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Selective Regulation of NR2B by Protein Phosphatase-1 for the Control of the NMDA Receptor in Neuroprotection

  • Mélissa Farinelli ,

    Contributed equally to this work with: Mélissa Farinelli, Fabrice D. Heitz

    Affiliations Brain Research Institute, University of Zürich, Zürich, Switzerland, Department of Biology, Swiss Federal Institute of Technology, Zürich, Zürich, Switzerland

  • Fabrice D. Heitz ,

    Contributed equally to this work with: Mélissa Farinelli, Fabrice D. Heitz

    Affiliations Brain Research Institute, University of Zürich, Zürich, Switzerland, Department of Biology, Swiss Federal Institute of Technology, Zürich, Zürich, Switzerland

  • Benjamin F. Grewe,

    Affiliation Brain Research Institute, University of Zürich, Zürich, Switzerland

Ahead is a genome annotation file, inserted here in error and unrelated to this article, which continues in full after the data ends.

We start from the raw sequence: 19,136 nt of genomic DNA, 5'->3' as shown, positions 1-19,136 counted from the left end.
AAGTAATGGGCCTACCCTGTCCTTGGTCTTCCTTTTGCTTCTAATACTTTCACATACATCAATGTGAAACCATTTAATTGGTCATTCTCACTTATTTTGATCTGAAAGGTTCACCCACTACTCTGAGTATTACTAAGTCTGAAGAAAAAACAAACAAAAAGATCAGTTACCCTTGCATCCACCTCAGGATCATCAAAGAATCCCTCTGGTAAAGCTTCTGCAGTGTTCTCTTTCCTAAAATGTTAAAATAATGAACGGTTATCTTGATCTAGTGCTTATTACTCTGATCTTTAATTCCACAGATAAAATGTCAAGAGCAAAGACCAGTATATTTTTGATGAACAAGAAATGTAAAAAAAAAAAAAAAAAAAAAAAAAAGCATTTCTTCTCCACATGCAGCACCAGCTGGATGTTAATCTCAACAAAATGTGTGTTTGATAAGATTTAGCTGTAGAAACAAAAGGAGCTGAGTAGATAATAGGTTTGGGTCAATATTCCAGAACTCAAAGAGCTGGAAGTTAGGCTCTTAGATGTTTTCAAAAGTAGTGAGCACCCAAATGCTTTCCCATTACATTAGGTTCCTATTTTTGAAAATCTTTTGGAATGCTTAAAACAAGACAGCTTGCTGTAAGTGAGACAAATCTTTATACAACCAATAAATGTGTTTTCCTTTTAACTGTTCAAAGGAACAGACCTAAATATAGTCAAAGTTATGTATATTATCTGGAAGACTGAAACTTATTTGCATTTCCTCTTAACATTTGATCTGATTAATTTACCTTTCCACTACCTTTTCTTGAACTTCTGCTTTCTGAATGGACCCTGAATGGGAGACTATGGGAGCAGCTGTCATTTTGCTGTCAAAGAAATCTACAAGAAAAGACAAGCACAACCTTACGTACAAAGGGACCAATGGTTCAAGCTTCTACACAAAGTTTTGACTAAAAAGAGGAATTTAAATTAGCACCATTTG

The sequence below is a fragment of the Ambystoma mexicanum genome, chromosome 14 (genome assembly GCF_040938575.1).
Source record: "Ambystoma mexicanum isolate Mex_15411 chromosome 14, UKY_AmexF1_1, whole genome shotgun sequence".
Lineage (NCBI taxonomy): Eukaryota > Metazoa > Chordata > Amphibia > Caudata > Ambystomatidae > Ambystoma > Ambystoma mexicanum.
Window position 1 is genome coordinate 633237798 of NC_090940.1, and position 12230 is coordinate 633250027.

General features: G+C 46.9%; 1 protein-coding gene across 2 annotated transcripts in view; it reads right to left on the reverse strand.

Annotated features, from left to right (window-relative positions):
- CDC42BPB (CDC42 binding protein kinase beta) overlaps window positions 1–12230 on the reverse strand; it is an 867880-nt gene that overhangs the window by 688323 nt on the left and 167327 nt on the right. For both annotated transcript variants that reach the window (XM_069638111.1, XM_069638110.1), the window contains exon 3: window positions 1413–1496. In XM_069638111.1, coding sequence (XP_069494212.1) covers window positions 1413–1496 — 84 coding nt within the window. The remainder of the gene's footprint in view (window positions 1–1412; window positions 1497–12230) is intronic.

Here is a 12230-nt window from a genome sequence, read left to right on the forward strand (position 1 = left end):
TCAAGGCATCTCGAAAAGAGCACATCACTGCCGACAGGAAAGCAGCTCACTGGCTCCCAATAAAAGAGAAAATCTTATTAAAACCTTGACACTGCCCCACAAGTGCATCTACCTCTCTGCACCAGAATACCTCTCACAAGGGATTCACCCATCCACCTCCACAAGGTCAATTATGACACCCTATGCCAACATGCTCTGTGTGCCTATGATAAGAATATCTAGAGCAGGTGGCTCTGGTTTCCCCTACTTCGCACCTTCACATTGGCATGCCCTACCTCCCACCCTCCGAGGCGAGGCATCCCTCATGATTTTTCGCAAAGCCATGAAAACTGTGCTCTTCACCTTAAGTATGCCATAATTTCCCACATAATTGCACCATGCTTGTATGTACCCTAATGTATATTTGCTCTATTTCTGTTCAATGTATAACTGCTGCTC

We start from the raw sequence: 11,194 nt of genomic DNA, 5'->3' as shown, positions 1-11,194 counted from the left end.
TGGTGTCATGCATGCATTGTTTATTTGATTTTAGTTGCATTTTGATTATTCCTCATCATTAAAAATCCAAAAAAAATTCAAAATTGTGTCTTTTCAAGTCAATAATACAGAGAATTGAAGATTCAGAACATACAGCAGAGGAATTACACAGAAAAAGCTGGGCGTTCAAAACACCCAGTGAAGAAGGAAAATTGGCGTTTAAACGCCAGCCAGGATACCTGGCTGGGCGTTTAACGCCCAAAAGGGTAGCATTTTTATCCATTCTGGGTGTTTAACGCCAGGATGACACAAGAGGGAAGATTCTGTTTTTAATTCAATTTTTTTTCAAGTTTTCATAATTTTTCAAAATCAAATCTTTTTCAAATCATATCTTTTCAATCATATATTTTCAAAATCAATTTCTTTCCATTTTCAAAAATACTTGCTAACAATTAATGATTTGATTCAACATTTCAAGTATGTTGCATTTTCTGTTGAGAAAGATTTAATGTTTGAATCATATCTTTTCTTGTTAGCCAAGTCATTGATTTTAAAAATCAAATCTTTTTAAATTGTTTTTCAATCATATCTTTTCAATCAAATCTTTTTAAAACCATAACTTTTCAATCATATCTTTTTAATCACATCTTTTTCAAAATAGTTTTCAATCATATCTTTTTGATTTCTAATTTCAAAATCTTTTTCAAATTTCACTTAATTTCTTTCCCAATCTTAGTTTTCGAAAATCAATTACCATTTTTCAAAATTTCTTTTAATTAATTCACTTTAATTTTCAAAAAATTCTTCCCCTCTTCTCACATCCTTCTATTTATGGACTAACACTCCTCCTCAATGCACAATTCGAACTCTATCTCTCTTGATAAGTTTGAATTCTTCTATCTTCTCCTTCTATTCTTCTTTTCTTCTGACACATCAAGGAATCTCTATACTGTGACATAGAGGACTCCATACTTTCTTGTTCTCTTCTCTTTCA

• Shiva K. Tyagarajan,

    Affiliation Institute of Pharmacology and Toxicology, University of Zürich, Zürich, Switzerland

  • Fritjof Helmchen,

    Affiliation Brain Research Institute, University of Zürich, Zürich, Switzerland

  • Isabelle M. Mansuy

    Affiliations Brain Research Institute, University of Zürich, Zürich, Switzerland, Department of Biology, Swiss Federal Institute of Technology, Zürich, Zürich, Switzerland

Selective Regulation of NR2B by Protein Phosphatase-1 for the Control of the NMDA Receptor in Neuroprotection

  • Mélissa Farinelli, 
  • Fabrice D. Heitz, 
  • Benjamin F. Grewe, 
  • Shiva K. Tyagarajan, 
  • Fritjof Helmchen, 
  • Isabelle M. Mansuy